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The Roanoke beacon. (Plymouth, N.C.) 1889-1929, November 10, 1916, Image 2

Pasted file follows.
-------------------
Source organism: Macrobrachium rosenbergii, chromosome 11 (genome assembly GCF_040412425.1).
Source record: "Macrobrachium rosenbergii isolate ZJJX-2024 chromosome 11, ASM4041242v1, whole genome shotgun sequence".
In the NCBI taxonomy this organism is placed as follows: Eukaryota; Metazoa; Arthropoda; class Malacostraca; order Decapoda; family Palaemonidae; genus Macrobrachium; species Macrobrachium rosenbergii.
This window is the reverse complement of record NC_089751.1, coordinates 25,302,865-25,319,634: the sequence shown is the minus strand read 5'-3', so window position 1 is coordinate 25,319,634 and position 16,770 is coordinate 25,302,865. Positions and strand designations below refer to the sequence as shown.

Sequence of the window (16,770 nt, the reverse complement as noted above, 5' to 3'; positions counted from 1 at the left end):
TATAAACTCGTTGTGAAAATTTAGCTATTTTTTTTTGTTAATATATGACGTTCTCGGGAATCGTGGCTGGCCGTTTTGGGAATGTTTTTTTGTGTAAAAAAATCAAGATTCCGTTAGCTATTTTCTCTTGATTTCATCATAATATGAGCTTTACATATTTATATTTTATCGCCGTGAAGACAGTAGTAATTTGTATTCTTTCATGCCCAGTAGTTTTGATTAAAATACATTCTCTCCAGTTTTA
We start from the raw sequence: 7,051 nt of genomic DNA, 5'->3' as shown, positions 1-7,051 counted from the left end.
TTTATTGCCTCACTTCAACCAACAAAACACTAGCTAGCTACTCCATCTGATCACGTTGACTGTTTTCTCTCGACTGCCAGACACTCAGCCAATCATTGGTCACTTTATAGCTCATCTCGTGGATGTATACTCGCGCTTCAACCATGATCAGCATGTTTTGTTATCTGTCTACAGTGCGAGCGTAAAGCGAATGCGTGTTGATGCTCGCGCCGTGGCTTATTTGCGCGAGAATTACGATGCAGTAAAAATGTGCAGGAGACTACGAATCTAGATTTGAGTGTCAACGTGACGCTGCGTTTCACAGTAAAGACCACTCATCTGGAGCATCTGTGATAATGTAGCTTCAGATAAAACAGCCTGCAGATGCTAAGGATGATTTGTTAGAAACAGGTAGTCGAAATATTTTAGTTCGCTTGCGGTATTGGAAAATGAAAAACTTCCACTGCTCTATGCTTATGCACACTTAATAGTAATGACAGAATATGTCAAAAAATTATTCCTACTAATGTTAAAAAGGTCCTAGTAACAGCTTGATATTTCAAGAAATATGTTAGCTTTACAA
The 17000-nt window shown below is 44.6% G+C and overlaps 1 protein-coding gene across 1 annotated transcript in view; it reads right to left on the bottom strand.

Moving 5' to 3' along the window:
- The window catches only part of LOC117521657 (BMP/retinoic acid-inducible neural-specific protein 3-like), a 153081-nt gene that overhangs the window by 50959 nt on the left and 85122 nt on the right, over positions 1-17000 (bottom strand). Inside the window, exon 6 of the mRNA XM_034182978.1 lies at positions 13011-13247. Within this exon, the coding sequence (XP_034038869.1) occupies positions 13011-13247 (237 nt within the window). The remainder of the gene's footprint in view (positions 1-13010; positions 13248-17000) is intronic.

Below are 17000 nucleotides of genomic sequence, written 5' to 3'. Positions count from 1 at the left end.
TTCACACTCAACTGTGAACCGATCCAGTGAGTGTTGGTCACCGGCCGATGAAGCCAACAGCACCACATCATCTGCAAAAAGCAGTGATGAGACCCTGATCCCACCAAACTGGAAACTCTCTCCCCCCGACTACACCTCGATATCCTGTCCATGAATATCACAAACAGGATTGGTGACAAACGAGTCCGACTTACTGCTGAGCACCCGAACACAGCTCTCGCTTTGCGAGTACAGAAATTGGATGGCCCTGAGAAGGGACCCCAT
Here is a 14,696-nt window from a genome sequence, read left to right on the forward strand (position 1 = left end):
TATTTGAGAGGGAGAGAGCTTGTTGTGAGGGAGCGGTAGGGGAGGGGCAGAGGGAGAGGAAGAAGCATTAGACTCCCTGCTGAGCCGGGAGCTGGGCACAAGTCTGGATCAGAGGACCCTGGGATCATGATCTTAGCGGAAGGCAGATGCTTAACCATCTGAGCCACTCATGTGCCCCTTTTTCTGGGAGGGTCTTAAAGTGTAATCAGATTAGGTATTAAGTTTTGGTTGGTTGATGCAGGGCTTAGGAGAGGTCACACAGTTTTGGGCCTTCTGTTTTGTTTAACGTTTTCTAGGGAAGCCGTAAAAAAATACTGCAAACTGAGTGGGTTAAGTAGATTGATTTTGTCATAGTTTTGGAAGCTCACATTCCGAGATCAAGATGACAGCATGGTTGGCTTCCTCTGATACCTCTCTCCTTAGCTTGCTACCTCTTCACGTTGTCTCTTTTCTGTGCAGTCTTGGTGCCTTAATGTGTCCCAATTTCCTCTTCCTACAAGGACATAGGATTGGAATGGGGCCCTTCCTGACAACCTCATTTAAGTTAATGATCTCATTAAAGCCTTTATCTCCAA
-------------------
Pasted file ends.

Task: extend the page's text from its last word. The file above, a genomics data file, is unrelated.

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SYNOPSIS. Peter Knisnt, defeated for political of fice la his town, decides to venture New York In order that the family fortunes might benefit by the expected rise of his charming daughter, Lorelei. A well known critic Interviews Lorelei Knight, Bow stage beauty with Bergman's Revue, tor a special article. Her coin-hunting mother outlines Lorelei's ambitions, but Blorson, the press agent, later adds his Information. Lorelei attends Millionaire Hammon's gorgeous entertainment. She meets Merkle, a wealthy dyspeptic. Bb Wharton comes uninvited. Lorelei dis covers a blackmail plot against Hammon In which her brother is Involved. A few fears ago New York city the -whole country in fact was deepty stirred by a series of sensational murders and a con sequent shaking up In the police department. For one of these murders four gunmen and a po lice officer went to the electric chair. Here Is related the de tails of the kind of dirty work some of the gangsters and their political friends accomplish In the metropolis. CHAPTER VI Continued. The Judge had enjoyed the scene. He chuckled; he clicked his loose front teeth like castanets. Bob turned at the sound and regarded him with be nignant Interest, his attention riveted upon the old man's dental Infirmity. "You're quite a comedian," Regan wheezed. "Click 'em again," said Bob, pleas antly. "Wonderful! Age has its com pensations. Play 'Home, Sweet Home' when you get 'em tuned up. Or per haps they are for sale?" Lorelei secured her number and was surprised to recognize her brother's rolce. She made herself known, to Jim's equal amazement, and then In quired: "Is Max there?" "Sure. He's outside In the automo bile." "Call him, please." "What do you want of him? now'd you know I was here?" "Never mind. Call him quickly." At last Melcber's voice came over the wire, and Lorelei recited the mes sage. There was a moment of silence, then she explained how she came to be talking Instead of Lilas. He thanked her, and she heard him muttering as he hung up. She turned j to find her annoyer nodding with sat- I Isfaction. "Splendid! I thank you; my father , thanks you; my family thanks you. Now where would you like to dine?" "How can a person get rid of you?" she inquired stiffly. "I'm sure I don't know it isn't be ing done. But I'll try to think. Wear your prettiest gown, won't you? for I intend to enrage all the other fel lows." She turned with a shrug of mingled annoyance and amusement, and he called after her: "The Judge's teeth will entertain me till you come. I'll be waiting." Miss Lynn, as she dressed after the performance, was still In an evil tem per; but she thanked her roommate for aiding her; then, as if some explana tion were due, she added, "That note was from Jarvis." "You puzzle me. Lilas," Lorelei told her, slowly. "I don't think you care for him at all." Lilas laughed. "Why do you think that? I adore him, but we had an en gagement and he broke it. Men are all selfish;- the bigger they are the more selfish they become. They never do anything you don't make them." 1 "He can't sacrifice his business for you." "Sacrifice! It's women who sacri fice themselves, D'you suppose any of those men we met last night would sacrifice himself for anything or any body? Not much. They are the strong and the mighty. They got rich through robbery, and they're in the habit of taking whatever they want. They made their money out of the blood and suffering of thousands of poor people. That's what it is blood money." "Is that why you're planning to blackmail it out of him?" Lilas paused In . her dressing and turned slowly, brows lifted. Her dark eyes met the blue ones unwaver ingly. "Blackmail? What are you talking about?" Mrs. Croft went pale, and retired swiftly but noiselessly into the lavatory, closing the door behind her. "What did Max tell you over the 'phone?" asked Lilas, sharply. "Nothing." "Then where did you get that? From Jim?" "Jim's pretty bad, I imagine, but he keeps his badness to himself. No. I've overheard you and Max talking." "Nonsense. We've never mentioned such a thing. The idea is absurd. I get mad at Jarvls he's enough to madden anybody perhaps I'm jealous, bat blackmail! Why, you're out of your head." Lorelei delayed her toilet purposely. and finally dismissed Croft When quiet had finally descended she opened her door cautiously and peered out. Robert Wharton sat on the top step of the stairway near at hand, but his head rested against the wall, and lie tlept. Beside him were his high hat. tiis gloves and his stick. As Lorelei, with skirts carefully gathered, tiptoed past him she saw suspended upon his gleaming white shirt bosom what at first glance resembled a foreign deco ration of some sort, but proved to bo Mr. Regan's false teeth. They were suspended by a ribbon that had once done duty in the costume of a cory phee: they rose and fell to the young man's gentle breathing. Lorelei telephoned to Merkle on the following day. and about the close of the show that night his card was brought up to her dressing room. A moment later Robert Wharton's fol lowed, together with a tremendous box of long-stemmed roses. She went down a trifle apprehensively, for by this time the current tales of Bob's drunken freaks, had given her cause to think somewhat seriously, and she feared an unpleasant encounter. More than once she had witnessed quarrels In, the al leyway behind the Circuit, where pes tiferous youths of Wharton's caliber were frequent visitors. But Mr. Merkle relieved her mind by saying, "I sent Bob away on a pre text, although he swore you had an engagement with him." "I'm glad you did. I left him asleep outside my dressing room last night, and I almost hoped he'd caught pneu monia." Beside the curb a heavy touring car was purring, and into this Merkle helped his companion. "I'm not up on the etiquette of this sort of thing," he explained, "but I presume the proper procedure is supper. Where Khali it be Sherry's?" Lorelei laughed. "You are inexpe rienced. The Johns never eat on Fifth avenue, the lights are too dim. But why supper? You can't eat." "A Welsh rabbit would be the death of me; lobsters are poison," he con fessed; "but I've read that chorus girls are omnivorous animals and seek their prey at midnight." "Most of them would prefer bread and milk; anyhow, I would. But I'm not hungry, so let's ride we can talk better, and you're not the sort of man to be seen in public with one of Berg man's show-girls." The banker acquiesced with alacrity. To his driver he said, "Take the Long Island road." The machine glided into noiseless motion. "Why do you choose the Long Island road?" asked Lorelei. "It's pleasant," responded Merkle. "I ride nearly every night, and I like the country. You see, I can't sleep unless I'm in motion. I get most of my rest in a car; there's something about the movement that soothes me." "How funny!" 'Teculiar. parhaps, but scarcely hu morous. I'd be dead or Insane with- "I'm Terribly Sorry, Miss Knight." out an automobile. I keep four French cars in my garage, all specially built as to spring suspension and up holstery, and I spend nearly every night in one or the other of them. So long as I'm moving fast I manage to snatch a miserable sort of repose, but the instant we go slow I wake up. I used to sleep at twenty miles an hour; now I can't relax under thirty. Forty is fine sixty means dreamless peace." "It does, indeed, if one happens to have a blowout," laughed tlio girl. j The car was now darting through unfrequented side streets, where the i asphalt lay In the shadow like dark pools. Up the approach to the Queens borough bridge it swept, and took the long incline like a soaring bird. Black well's island slipped under them, an inky, bottomless pit of despair. The breath of the overheated city changed ; as by magic, and the thin-faced suf ferer at Lorelei's side drank it in ea- j gerly. Even in the dim flash of the passing illuminations she noted how tired and worn he was, and a sudden pity smote her. "Won't you pretend I'm not here, and drive just as you always do? I won't mind," she said. "My dear, it's late. You'll need to go home." "No, no." "Really?" nis eagerness was genu ine. "Won't your people worry?" Her answer was a short, mirthless laugh that made him glance at her cu riously. "They know I'm perfectly safe. It's the other way round: a man of your standing takes chances by be ing alone with a woman of mine." "Which reminds me of Miss Lynn and Mr. Hammon. You've decided to accept my offer?" "No. I can't be a hired spy." "You said over the 'phone that you had learned something." "I have. I believe there is an effort on foot to get some of Mr. Hammon's money dishonestly. I have a reason for wishing to prevent it." I "I knew I wasn't mistaken in you," : smiled Merkle. "Oh. don't attribute my actions to , any high moral motives! I'm getting I a little rusty on right and wrong. Fer- j ! sonally, I have no sympathy with Mr. j j Hammon, and I don't imagine he nc- quired all of his tremendous fortune in a perfectly honorable way. Besides, he's a married man." "It isn't alone Jarvis or his family or their money that is concerned." Merkle said, gravely. "Great financial institutions sometimes rest on founda tions as slight as one man's person ality one man's reputation for moral Integrity. A breath of suspicion of any sort at the wrong tfme may bring on a crash Involving innocent people. "nammon at this moment carries a tremendous top-heavy burden of re sponsibilities; his death would be no more disastrous than a scandal that would tend to destroy public confi dence in him as a man." "Doesn't he know that himself?" 'Terhaps. But his infatuation over took him at an age when a man is a : fool. Young men are always objects of suspicion in the financial world, for their emotions are unruly; but when old men fall In love they are superbly heedless of the consequences. I prom ised to tell you something about Jar vis, and I will, since you spoke of his married life. From the time he could walk he never knew anything, never heard anything except steel, ne be came a rolling-mill superintendent al most before he was of age. They say he never did less than two men's work, and often more; but he could make j others work, too, and there lay the se- j cret of his success. His mill held the tonnage record for years. I "When the corporation was formed j he played a big part in the deal and i got a big slice of the profits. He ' went into other things than steel, and he prospered. He never failed at any thing. Jarvis had no vices and but one hobby at least his vices were neu tral, for he had never taken time to acquire the positive kind. His hobby was Napoleon Bonaparte. He read ev erything there was to read about Na poieon; he studied his life and pat terned his own on similar lines. Do I bore you, Miss Knight?" "No; go on. I'm tremendously In terested." i) "Well, naturally, Hammon began to consider himself another Napoleon, ! and his accomplishments were in a way quite as wonderful. He even con ! tided to me once that his idol sur . passed him in only one respect namely, the power to relax. Jarvis had never taken time for relaxation. and he was beginning to wear out; and so he deliberately set about learning to play. The emperor of yFrance, so history tells us, took his greatest pleas ure in the company of women; there fore Hammon sought womeiA He doesn't know the taste of, so the result was foreordained." "But surely he thought something of his family," protested Lorelfti. "Didn't he consider them?" "I fancy he wasn't well acquainted with his family. I'm sure he never en- Joyed any home life, as we understand it. He lived with a rich old woman who bore his name but scarcely knew him; his daughters were grown women whom he saw on rare occasions and whose extravagant whims he gratified without question. But there was little real intimacy, little sympathy. This was his first taste of youth. But he was not Napoleon. As you've noticed, he's quite mad on the Lynn woman. He's no longer himself. He has been drugged by her charms, and now he's paying the price. I wanted yon to know the story before we went any t further. Now tell me what you have learned." CHAPTER VII. By the time Lorelei had completed her recital of those occurrences that had excited her suspicions the car was rolling out the roads leading toward the Long Island plains, and, with head lights ablaze, was defying all speed laws. Merkle had drawn th- conver sation shield rearward, and in its shel ter leaned back with eyes closed. He seemed asleep, but after a time he spoke abruptly: "McMier is a shrewd man. He wouldn't tackle a blackmailing job of this si?e without protection; otherwise I could put him out of the way very quickly. I dare say Miss Lynp her self doesn't know Who is behind him." "Why don't you warn Mr. Hammon at once?" Merkle rolled his head loosely. "You don't know the man. He would laugh at the idea of a plot against him." Mcrltle dozed again, half burled in the cushions. They had passed Jamai ca, but it was not until it had swept into the Motor parkway that the chauffeur let the machine out. Over the deserted plains it tore, eonietllke, a meteor preceded by a streamer of light. The causeway leaped Into view and vanished beneath the wheels, like a tremendous ribbon whirling upon spools. Merkle lay back inertly, lolling and swaying to the side-thrust of the cushions, but Lorelei found her fists clinched and her muscles hard with the nervous strnin. Finally she pushed the shield forward, and, leaning over the front seat, stared at the tiny dash light. The finger of the speedometer oscillated gently over the figure "00," and she dropped back with a gasp. They had been running thus for a long time. Merkle roused to say, "Is this too fast for you. Miss Knight?" She laughed nervously. "N-no. I'm sorry I woke you." Merkle Inquired the time of his chauffeur, then directed him to turn homeward along the North shore. "I shan't be selfish and keep you out any longer. Miss Knight," he said. "If you don't mind. I'll doze on the way In, and try to figure out the next move in this Hammon affair." The return trip was another hurtling rush through the night, in a silence broken only by Merkle's demand for more speed whenever the machine slackened its labor. The miles wheeled past; the Sound lay to the right. They were sweeping over a rolling North shore road when suddenly out of blackness ahead blazed two blinding headlights. With startling abruptness they appeared over the crest of a rise; Merkle's driver swung to the right. The strange car held to Its course: there was a blast of horns, a dazzling instant of intense Illumination, then a crash as the Inside mud-guards met. Merkle's car seemed to leap into the air; there was a report of an exploding tire; the automobile was bucking and bumping, as if the pavement had been turned into a corduroy road; then it came to a pause, half in the ditch. The other car held to Its course, and whizzed onward, leaving In Its wake a drunken shout of mockery and defi ance. "Narrow shave, that. I wonder we weren't all killed." Merkle eyed the car's crumpled mud-guard and running board, then directed his driver to as certain the extent of the damage. The motor was still throbbing, but a brief examination disclosed a broken steer ing knuckle and a bent axle in addi tion to an injured wheel. "I'm terribly sorry, Miss Knight; but I'll have to send for another car," apol ogized Merkle. "Is this splendid machine ruined?" He shrugged. "That's the curse of these roads. Somebody is always driv ing recklessly. Lorelei smiled at memory of the miles they had covered so swiftly; but she saw that he was serious and in a sour temper. "One risks his life on the whim of some drunken idiot the moment he enters a motor car. Now for a telephone." A terse question to his man served to fix their location. "We're not far from the Chateau," Merkle interpreted the answer. "That place is always open, so If you don't mind the walk we'll go ahead. It will take an hour to get one of my other machines, but meanwhile we can have a bite to eat." At her cheerful accept ance his tone changed. "You're all right. Some women would be hysterical after such a shake- up. I swear, I think I feel it more than you. If you were a man I'd like to have you for a chum." The Chateau was a quasi-roadhouse, unsurpassed by any city restaurant, and, being within an hour's run by mo tor, it received a liberal patronage. Tips were large at the Chateau; its hospitality was famous among those who could afford the extravagance of midnight entertainment; and yet It was a quiet place. No echo of what occurred within Its walls ever reached the outside world. Sea-food, waffles, and discretion were its recognized spe cialties, and people came for miles mainly in pairs to enjoy them. As the pedestrians neared the ave Aue of maples leading up to the house ey espied in the road ahead of them nst the dull red glow of a tail light, tln a dusty license plate. "There's luck," Merkle ejaculated. "I'll rent this car." In the gloom several figures were standing, facing in the direction of the Chateau, and when Merkle spoke they wheeled as if startled. "No, you can't hire this machine. What do you think this Is, a cab stand?" answered a gruff voice. "Jim!" cried Lorelei, and ran for ward. Her breathless amazement at the meeting was no greater than her brother's. "Sist What the devil are you doing here?" he managed to say. One of the man who had been kneeling over a case of some sort, dimly out lined in the r::diance of a side light, rose and placed his burden In the ton neau. "I'm ready," he announced. Young Knight showed some nerv ousness and apprehension emotions which his companion!, judging by their alert watchfulness, fully shared. Jim seized his sister by the arm and led her aside. "nw the deuce did you ket here and who is this guy?" He Jerked his head toward Merkle. T.orfdni Intrndncpd h rr Cn-M in.n nlnn anfl made known th quSQ t'Vf their prent plight "nnmph!" grunted Jim. . "What d'j-ou suppose ma'll say to this you out all night with a man?" "What are you doing? Who are those people?" she retorted. "Never mind. But say I don't like the looks of this affair." For a second time Merkle appealed to Jim. "If you can't take your sister home I'll have to telephone for another car," Jim's tone wa disagreeable as he replied. "You two don't look ns if you'd been wrecked. Where's your driver?" Merkle's fist clenched; he muttered something, at which Jim laughed harshly. "Now don't get sore," said the lat ter; "I'm not going to make trouble, only I want to know where you've been." A bareheaded man came running across the lawn and flung himself into "They Got Us Into a Private Room, Then Took a Flashlight." the waiting automobile. One of Jim's companions called his name sharply. "Will you take me home?" his sis ter implored. "Can't do It. I'll see you later, and you, too, Merkle." His last words, de livered as he swung himself upon the running board of the car, sounded like a threat; a moment later, and the ma chine had disappeared into the night. "Hm-m! Your brother has a sus picious mind," Merkle said. "I hope he won't make you any trouble." "He can't make trouble for me." Lorelei's emphasis on the last word made her meaning clear; her compan ion shrugged. "Then there's no harm done, I as sure you." They turned in upon the driveway, walking silently, then as they neared the Chateau they became aware of an unusual commotion in progress there. Men were running from stable to gar age, others were scouring the grounds; from the open door came a voice pitched high in anger. The speaker was evidently beside himself with wrath. He was shouting orders to scurrying attendants, and abusing the manager, who hovered near him in a frantic but futile effort at pacifica tion. The enraged person proved to be Jarvis Hammon. He was hatless, purple-faced, shaken with combative fury. At first the two newcomers thought he was dangerously drunk, but, as they mounted to the tiled ter race which served as an outdoor eat ing place they saw their mistake. Rec ognizing Merkle, Hammon's manner changed instantly. "John!" he cried. "By God! you're just in time." . "What's happened?" "Blackmail, or worse, I hardly know, myself. These ruffians put up some thing on me they're all in It, even the manager." The latter, a sleek Frenchman with ferocious mustaches and frightened eyes, wrung his hands in supplication. "M'sleu 'Ammon," he bleated, "you ruin me. Such accusation Is terrible. But wait. Calmness. The man will be caught." "Caught!" roared the steel magnate. "You know who he is. Give him to me." A uniformed doorman appeared with a smoking lantern in his hand, and Hammon wheeled upon him. "Well? Did you find him?" "We can't find nobody. There was a car outside the grounds, but it's gone now." Merkle interposed. "Will you tell me what has happened?" "It is terrible, incredible, M'sleu," wailed the manager. "Same old story, John. I came out here for a quiet supper with a lady. I've been coming here regularly. They got us into a private room, then took a flashlight, and there you are. I made a rush for the waiter as soon as I realized what had occurred, but he'd skipped. Everybody's skipped, pho tographer and all. Nobody knows any thing. Blamedest bunch of Idiots I ever saw." He ground his teeth. Lorelei, who had remained In the background, turned suddenly sick at memory of that mysterious party a t the gate; she understood now the sig nificance of the man with the box and of the fleeing figure that had come through the darkness. The terrified manager continued his heartbroken lament, and nammon seemed about to destroy him when Merkle drew the latter aside, speaking in an undertone nammon listened briefly, then bros out: "Nonsense. I'd stake my life on her. Why, she's prostrated. It's either pure blackmail, or it's my wife's work. She's had detectives on me for some time." Merkle murmured something more. "Oh, come now! I know what I'm talking about, and I won't stand for that," cried Hammon. Merkle shrugged; his next words, were audible, and they were both sharp and incisive. "The harm's fione. They got away clean. Now we've got to kill the Rtory and kill It quick in case they Intend it for the papers." "My God! Newspapers at this time," groaned the other. "It couldn't be worse." Right. We must move fast. Is your car here?" "Yes." "Get it. We'll go in with you. I had an accident to mine." "You'll see for yourself you're wrong about the other." Hammon jerked his head meaningly toward the house, then strode away to order his motor. Merkle favored his young companion with a wintry smile. "It seems we're too late." Lorelei nodded silently. "Don't tell him who spoke to us out there. Not yet. at least. I can't see him go to jail." "Jail? There won't be any jail to this there never is. Jarvis will have to settle for the sake of the rest of us." Hammon's limousine rolled in under the porte-cochere, and a moment later the owner appeared with Lilas. Lorelei stared at her friend In genu ine surprise, for it was obvious that Lilas was deeply agitated. Her face was swollen with weeping; she verged upon hysteria. No sooner were the four in the car and under way than she broke down, sobbing wretchedly. "It's all my fault. I might have known he was up to something; but I didn't think he'd dare " she managed to say. "He? Who?" Merkle asked her. "Max Melcher. He as much as told me. If I hadn't been a fool I'd have guessed, but he Oh, I could kill myself!" She burst Into strangling sobs and hysteric laughter. "Why did you let him come to the dressing room?" Lorelei Inquired. "ne's been doing it for years. I've always known him. We were en gaged." Hammon verified this. "That's right They were engaged when I met her. She didn't know the sort of ruffian h is till I proved it. She's afraid of him, and he knows it." "I tried to break with him, but he wouldn't let me, and I've had to be nice to him. He'd have murdered me if I" "Rot!" Merkle exclaimed, testily. "Rot, eh?" Jarvis answered. "He's done as much, more than once; but he's so powerful that nobody can get him. He's the king of his ward; he keeps a gang of gunmen on the East side, and he's the worst thug in the city." Hammon soothed his charmer in his clumsy, elephantine way, show ing that, despite Merkle's recent Insinua tions, he still trusted her. "This is the only woman who ever cared for me, John," he explained, after some hesi tation, "and We're going to stick to gether. We have no secrets." "Your little Fifth avenue establish ment rather complicates matters, doesn't it? What are you going to do about that?" Merkle inquired. 'This thing tonight is likely to settle the matter for me. You know the kind of home life I've led for twen ty years, and you know I wouldn't re gret any change. When a man goes ahead and his wife stands still the right and wrong of what either chooses to do is hard to settle. At any rate, it has ceased to concern me. I want a few years of happiness and compan ionship before I die. I'm selfish I'll pay the price." They rode on In silence. CHAPTER VIII. When Lorelei awoe on the follow lng afternoon her first Inquiry was for Jim; but he had not come home, ati her mother knew nothing of his where abouts. Lorelei ate her breakfast in silence; then, in reply to a question, accounted for the lateness of her ar rival by saying that she had dined with Mr. Merkle. . At the name Mrs. Knight pricked np her ears; she undertook to pick out of her daughter all that had occurred, down to the most Insignificant detail. Lorelei had always made a confidante of her mother in such cases; but this time the latter's lnquisitiveness grat ed on her, and she answered the ques tions put to her grudgingly. She could not help likening her mother to a mag pie, although the thought shocked her. There was the same sly angle of coun tenance, a similar furtlveness of pur pose; the very expression of Mrs. Knight's keen, hard eyes was like nothing so much as that of the pry ing bird's. Displeased at her own irri tation, Lorelei made the excuse of a shopping trip to esanpe from the house. 1 At the nearest news stand she bought the afternoon papers, and was relieved to find no mention of the In cidents of the night before. It ap peared that Hammon and Merkle had ; succeeded In their attempt to suppress the story if, indeed, there had ever been any Intention of making It public. J Do you think that Merkle has fallen in love with Lorelei and really wants to marry her? i 1 (TO BE CONTINUED.) 4